Wednesday, February 5, 2014

Gaming U.S. History

Last spring I read an interesting article by Ken Owen at The Junto blog on gaming the Revolutionary War as a classroom exercise. While this approach might be a little unconventional for most instructors, using a gaming exercise in an American history class is something I have always wanted to try. This semester, I have the opportunity to give it a shot (so to speak) in my Civil War and Reconstruction class, and I have been planning a gaming/simulation exercise to recreate the Battle of Antietam mid-semester.

The way I envision this exercise is as follows: I will assign the roles of various important commanders to individual students. In the weeks preceding the "battle" students will research the lives and backgrounds of their assigned commander, paying particular attention to that person's role at the Battle of Antietam. On the day of the exercise, using playing pieces to represent their troops, participants will recreate their commanders' actions and decisions using a historical (and highly detailed) map of the battlefield blown up to poster size. Meanwhile, I will manage events by walking them through a timeline and presenting them with actual problems and dilemmas of the participants. And then, once the exercise concludes, students will write up their findings and reflections.

This may seem like a colossal waste of time to some of you. After all, aren't our undergraduates' valuable time (and valuable tuition dollars) better spent on weightier issues than playing games? Maybe, or maybe not. It seems to me that a gaming exercise could, if properly executed, present a unique opportunity to open up some new avenues of learning, particularly in a military history context. I think it will engage students by encouraging them to compete. It will require them to consider complexity in history, and demonstrate the sometimes cruel nature of contingency, particularly in war. And finally, I hope that the exercise will encourage a sense of empathy for or intellectual investment in their subject that might not exist simply by reading through a dry textbook or monograph.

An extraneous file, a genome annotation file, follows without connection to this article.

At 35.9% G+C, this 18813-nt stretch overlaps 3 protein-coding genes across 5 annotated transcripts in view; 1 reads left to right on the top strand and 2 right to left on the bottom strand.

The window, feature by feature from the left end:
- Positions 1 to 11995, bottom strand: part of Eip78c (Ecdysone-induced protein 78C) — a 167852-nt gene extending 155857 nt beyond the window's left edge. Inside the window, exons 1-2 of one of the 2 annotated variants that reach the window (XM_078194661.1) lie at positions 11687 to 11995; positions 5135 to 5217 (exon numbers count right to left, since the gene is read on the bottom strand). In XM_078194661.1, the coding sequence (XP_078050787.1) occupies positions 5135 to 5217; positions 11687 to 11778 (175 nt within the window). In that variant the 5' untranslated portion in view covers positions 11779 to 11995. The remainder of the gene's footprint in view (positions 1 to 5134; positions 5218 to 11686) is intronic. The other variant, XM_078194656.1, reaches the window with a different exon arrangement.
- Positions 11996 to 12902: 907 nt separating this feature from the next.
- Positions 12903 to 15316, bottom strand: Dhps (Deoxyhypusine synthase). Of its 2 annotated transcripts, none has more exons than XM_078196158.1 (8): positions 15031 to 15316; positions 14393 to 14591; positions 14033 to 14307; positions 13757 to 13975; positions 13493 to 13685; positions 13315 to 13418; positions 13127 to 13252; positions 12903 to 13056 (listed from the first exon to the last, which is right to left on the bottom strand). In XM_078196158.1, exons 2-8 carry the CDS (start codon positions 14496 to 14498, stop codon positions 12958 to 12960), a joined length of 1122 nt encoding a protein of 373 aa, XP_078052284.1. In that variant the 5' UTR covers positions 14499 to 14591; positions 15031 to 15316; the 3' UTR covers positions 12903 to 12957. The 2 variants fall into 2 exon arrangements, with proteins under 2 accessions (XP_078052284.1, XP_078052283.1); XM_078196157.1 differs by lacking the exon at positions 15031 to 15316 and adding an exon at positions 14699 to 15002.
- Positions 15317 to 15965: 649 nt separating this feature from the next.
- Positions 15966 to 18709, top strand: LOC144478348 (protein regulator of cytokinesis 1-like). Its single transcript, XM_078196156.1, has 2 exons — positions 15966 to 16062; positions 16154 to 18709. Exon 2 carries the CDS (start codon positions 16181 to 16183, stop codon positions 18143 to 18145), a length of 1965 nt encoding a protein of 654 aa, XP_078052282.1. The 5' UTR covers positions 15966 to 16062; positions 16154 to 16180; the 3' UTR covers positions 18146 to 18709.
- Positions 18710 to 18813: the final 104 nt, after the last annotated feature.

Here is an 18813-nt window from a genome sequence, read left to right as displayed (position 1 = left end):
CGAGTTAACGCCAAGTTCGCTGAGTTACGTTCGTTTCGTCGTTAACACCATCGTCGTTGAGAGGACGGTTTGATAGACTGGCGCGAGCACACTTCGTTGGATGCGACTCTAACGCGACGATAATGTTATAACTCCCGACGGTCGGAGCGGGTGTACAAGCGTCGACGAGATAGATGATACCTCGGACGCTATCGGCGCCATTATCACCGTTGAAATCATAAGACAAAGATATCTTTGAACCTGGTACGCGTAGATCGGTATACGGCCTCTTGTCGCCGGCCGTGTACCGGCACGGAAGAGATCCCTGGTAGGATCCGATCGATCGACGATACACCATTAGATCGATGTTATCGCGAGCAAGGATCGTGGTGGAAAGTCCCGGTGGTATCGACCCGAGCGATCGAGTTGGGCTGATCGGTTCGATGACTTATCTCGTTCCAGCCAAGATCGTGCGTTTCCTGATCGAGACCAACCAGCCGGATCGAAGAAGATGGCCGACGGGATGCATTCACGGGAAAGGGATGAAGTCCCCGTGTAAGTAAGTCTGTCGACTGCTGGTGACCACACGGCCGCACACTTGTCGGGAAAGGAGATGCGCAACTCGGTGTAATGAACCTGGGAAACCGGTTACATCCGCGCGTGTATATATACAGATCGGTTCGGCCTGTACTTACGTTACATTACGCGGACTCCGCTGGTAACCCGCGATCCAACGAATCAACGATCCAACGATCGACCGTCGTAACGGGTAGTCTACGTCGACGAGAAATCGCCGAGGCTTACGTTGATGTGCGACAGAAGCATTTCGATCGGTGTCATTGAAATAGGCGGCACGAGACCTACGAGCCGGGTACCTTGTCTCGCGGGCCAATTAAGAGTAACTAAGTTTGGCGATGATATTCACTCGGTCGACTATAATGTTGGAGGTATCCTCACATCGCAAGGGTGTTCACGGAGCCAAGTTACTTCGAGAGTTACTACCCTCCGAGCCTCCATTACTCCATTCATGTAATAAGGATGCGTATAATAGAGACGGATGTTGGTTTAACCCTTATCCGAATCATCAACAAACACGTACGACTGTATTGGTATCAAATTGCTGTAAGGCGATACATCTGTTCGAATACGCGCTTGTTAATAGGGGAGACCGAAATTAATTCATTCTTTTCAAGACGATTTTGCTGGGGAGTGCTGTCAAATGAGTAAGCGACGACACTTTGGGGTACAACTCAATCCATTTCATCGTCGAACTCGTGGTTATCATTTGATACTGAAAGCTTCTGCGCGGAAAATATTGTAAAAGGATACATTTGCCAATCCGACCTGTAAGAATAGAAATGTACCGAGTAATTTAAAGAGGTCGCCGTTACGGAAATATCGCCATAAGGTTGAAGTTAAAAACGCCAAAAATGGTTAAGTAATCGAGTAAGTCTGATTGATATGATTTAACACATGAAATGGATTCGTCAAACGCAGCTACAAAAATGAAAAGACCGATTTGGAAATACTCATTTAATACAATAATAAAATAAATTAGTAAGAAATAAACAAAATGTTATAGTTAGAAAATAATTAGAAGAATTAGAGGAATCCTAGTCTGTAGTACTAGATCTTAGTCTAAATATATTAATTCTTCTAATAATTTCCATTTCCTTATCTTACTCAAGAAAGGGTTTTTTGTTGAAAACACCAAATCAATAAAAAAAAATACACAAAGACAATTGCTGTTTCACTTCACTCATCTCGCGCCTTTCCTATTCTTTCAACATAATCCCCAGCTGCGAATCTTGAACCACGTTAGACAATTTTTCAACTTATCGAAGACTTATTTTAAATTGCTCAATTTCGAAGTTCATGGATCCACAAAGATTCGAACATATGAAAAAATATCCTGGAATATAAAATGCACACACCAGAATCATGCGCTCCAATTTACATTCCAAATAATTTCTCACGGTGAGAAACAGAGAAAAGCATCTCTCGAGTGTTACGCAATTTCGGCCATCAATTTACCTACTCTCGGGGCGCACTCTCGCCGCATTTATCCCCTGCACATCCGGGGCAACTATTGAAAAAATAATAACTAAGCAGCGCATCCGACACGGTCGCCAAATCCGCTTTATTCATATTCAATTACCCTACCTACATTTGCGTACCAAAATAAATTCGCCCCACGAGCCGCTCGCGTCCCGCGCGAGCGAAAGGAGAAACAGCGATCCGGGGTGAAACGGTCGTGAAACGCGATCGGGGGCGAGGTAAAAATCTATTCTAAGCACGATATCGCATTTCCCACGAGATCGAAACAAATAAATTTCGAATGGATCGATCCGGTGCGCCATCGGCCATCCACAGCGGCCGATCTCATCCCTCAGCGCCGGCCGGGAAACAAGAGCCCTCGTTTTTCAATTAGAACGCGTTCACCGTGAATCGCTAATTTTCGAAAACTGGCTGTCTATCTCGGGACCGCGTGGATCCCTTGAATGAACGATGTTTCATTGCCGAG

This may be a triumph, or it may be a disaster. Either way, I'll be sure to let you know how things turn out.

3 comments:

  1. Thanks for the kind words, and I'm glad I've caused further thinking on this. I really enjoyed the experience, and it's something I'm keen to repeat in other classes (and, indeed, I'm thinking of creating a freshman seminar on history and board gaming).

    The thing that maybe surprised me most about the class was how much some students got into it (not necessarily the ones I'd have expected)., Assigning roles may work even better here, as it will give an even greater sense of agency - which will be valuable in itself. Good luck, I'll be fascinated to hear how it goes!

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  2. Do you know about the Reacting to the Past pedagogy? It's built around multi-week immersive role-playing games, set in moments of historical crisis. Students prepare by reading key texts and historical background; they then receive individual and/or factional role descriptions, which include biographical information, strategic advice, and victory objectives. Once the game proper begins, all participation (as well as all writing) is in character, with faculty only monitoring the action and occasionally announcing "news bulletins" or rolling dice to determine the outcome of an event. It's enormously rewarding, because students really take ownership of their learning. More info here: http://reacting.barnard.edu/

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  3. This looks like a great resource; thanks for sharing.

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